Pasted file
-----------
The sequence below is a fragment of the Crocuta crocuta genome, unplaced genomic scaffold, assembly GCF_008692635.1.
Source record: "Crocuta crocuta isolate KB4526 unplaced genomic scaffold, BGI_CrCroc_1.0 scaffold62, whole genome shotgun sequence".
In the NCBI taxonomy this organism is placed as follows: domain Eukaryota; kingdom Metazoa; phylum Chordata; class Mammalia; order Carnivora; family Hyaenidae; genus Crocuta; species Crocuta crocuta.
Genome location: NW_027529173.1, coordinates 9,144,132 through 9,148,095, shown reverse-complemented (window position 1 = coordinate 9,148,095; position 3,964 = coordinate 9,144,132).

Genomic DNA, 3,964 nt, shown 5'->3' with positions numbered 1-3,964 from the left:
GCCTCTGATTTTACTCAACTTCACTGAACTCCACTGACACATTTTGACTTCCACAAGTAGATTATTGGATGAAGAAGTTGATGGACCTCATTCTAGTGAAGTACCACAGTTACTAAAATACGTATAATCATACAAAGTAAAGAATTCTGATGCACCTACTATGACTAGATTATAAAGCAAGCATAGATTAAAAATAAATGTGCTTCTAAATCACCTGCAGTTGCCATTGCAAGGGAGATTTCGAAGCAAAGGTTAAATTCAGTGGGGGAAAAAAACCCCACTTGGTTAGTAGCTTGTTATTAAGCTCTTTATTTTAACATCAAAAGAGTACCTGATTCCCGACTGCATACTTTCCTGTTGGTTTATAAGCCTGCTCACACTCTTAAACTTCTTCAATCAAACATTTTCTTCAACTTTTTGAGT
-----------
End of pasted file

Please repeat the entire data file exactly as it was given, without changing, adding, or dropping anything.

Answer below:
The sequence below is a fragment of the Crocuta crocuta genome, unplaced genomic scaffold, assembly GCF_008692635.1.
Source record: "Crocuta crocuta isolate KB4526 unplaced genomic scaffold, BGI_CrCroc_1.0 scaffold62, whole genome shotgun sequence".
In the NCBI taxonomy this organism is placed as follows: domain Eukaryota; kingdom Metazoa; phylum Chordata; class Mammalia; order Carnivora; family Hyaenidae; genus Crocuta; species Crocuta crocuta.
Genome location: NW_027529173.1, coordinates 9,144,132 through 9,148,095, shown reverse-complemented (window position 1 = coordinate 9,148,095; position 3,964 = coordinate 9,144,132).

Genomic DNA, 3,964 nt, shown 5'->3' with positions numbered 1-3,964 from the left:
GCCTCTGATTTTACTCAACTTCACTGAACTCCACTGACACATTTTGACTTCCACAAGTAGATTATTGGATGAAGAAGTTGATGGACCTCATTCTAGTGAAGTACCACAGTTACTAAAATACGTATAATCATACAAAGTAAAGAATTCTGATGCACCTACTATGACTAGATTATAAAGCAAGCATAGATTAAAAATAAATGTGCTTCTAAATCACCTGCAGTTGCCATTGCAAGGGAGATTTCGAAGCAAAGGTTAAATTCAGTGGGGGAAAAAAACCCCACTTGGTTAGTAGCTTGTTATTAAGCTCTTTATTTTAACATCAAAAGAGTACCTGATTCCCGACTGCATACTTTCCTGTTGGTTTATAAGCCTGCTCACACTCTTAAACTTCTTCAATCAAACATTTTCTTCAACTTTTTGAGT